MPs voted today to end stiff rules that force their pub tenants to pay higher prices than non-tenants through a “market rent only” option for tied pubco tenants. Companies with more than 500 pubs must offer a market rent only (MRO) option.
Non-tied pubs often pay considerably lower prices for their beverages while tenants of “tied” pubs pay lower rents than non-tied pubs, but higher prices for their beer and other drinks. 20,800 of Britain’s 48,000 pubs that are subject to beer “ties” with a majority of those publicans earning less than the minimum wage.
Campaign for Real Ale (CAMRA) research found a pub company may charge £150 for an 11 gallon keg of Fosters, for example, compared with a wholesale price of £84. It welcomes the change saying this is “a landmark victory for beer drinkers, pub goers and licensees”.
How much more do tied pubs pay?
||Pub Company Price
|Fosters Keg (11 Gallons)
|Heineken Keg (11 Gallons)
|San Miguel Keg (11 Gallons)
|Guinness (11 Gallons)
|Courage Best Cask (9 Gallons)
|Source: CAMRA, 2013
But the British Beer and Pub Association (BBPA) said the move was “hugely damaging” and spoiled a practice that had done well for 400 years. A spokesman said that the tie model was the most popular model and allowed tenants and owners – pub companies and brewers – to share the risk.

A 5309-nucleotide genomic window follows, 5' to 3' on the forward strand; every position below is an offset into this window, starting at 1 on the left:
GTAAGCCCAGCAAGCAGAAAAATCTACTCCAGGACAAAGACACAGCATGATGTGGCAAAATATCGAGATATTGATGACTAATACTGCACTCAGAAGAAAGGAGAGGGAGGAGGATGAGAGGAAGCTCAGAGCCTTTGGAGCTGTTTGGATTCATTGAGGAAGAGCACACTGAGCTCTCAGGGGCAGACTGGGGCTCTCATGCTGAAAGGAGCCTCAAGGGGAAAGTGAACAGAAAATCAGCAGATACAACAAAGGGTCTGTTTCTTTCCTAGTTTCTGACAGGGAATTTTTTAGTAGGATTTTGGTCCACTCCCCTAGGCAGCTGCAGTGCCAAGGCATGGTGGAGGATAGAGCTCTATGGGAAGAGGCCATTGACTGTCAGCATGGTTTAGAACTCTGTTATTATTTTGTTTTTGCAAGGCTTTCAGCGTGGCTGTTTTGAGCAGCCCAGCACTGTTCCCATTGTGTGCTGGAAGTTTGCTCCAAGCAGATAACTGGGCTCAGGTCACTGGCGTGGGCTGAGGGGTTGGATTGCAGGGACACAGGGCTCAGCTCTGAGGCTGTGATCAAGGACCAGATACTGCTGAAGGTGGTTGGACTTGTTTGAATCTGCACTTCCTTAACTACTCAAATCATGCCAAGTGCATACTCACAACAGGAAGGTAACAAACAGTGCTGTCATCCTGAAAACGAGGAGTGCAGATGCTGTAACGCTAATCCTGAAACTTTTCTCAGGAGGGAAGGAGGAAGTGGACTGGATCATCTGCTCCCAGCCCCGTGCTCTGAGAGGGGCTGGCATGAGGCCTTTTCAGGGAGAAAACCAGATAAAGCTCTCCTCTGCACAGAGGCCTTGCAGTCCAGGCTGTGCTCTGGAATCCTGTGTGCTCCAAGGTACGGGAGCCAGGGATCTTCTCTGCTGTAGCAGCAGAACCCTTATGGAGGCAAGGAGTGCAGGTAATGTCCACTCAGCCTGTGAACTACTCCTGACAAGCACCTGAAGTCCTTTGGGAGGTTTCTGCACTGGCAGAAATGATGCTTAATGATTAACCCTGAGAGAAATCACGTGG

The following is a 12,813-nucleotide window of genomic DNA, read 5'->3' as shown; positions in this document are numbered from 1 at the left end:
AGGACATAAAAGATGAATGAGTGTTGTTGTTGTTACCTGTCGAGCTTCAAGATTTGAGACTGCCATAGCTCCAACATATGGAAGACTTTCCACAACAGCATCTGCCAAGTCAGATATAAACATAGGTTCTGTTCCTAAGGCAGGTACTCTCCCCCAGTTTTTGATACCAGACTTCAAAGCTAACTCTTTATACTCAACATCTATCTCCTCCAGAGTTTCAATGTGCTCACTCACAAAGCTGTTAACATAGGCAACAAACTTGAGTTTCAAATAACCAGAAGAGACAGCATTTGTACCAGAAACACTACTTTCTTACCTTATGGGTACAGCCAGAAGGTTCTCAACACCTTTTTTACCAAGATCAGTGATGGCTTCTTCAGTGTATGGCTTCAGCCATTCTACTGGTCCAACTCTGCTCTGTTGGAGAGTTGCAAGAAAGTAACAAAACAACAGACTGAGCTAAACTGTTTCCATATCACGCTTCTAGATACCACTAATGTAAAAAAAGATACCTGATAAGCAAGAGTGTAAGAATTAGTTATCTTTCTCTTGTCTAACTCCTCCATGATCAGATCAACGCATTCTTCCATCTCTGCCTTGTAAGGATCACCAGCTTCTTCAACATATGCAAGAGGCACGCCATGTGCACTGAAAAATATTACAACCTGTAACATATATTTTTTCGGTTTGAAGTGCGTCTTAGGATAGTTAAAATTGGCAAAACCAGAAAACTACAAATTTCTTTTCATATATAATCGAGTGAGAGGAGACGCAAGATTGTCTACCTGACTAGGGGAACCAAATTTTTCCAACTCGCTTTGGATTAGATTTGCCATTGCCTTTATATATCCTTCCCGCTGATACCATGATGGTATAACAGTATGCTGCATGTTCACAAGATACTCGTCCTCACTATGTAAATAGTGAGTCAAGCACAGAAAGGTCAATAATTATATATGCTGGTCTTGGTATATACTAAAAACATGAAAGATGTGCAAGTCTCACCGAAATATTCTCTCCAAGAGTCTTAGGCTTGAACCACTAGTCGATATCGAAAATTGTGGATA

The association said that the Government’s own research found that 1,400 pubs would close and 7,000 jobs would be lost if the tie model was abandoned. There are a further 7,500 pubs that are managed by pub companies and brewers, and almost 20,000 independents, according to the BBPA. The number of pubs has fallen by almost 13,000 since 2000.
Chief executive of CAMRA, Tim Page, says: “Today’s parliamentary vote helps secure the future of pubs. CAMRA is delighted that, after 10 years of our campaigning, MPs have today voted to introduce a market rent only option for licensees tied to the large pub companies – a move that will secure the future of the Great British Pub.”
Tim Page added: “Allowing more than 13,000 pub tenants tied to large pub companies the option of buying beer on the open market at competitive prices will keep pubs open and ensure the cost of a pint to consumers remains affordable. The large pub companies will no longer be able to charge their tenants prices up to 60 pence a pint higher than open market prices”.
284 MPs voted for the amendment moved by Greg Mulholland, LibDem MP for Leeds North West and chairman of the Parliamentary Save the Pubs Group. 269 MPs backed the government.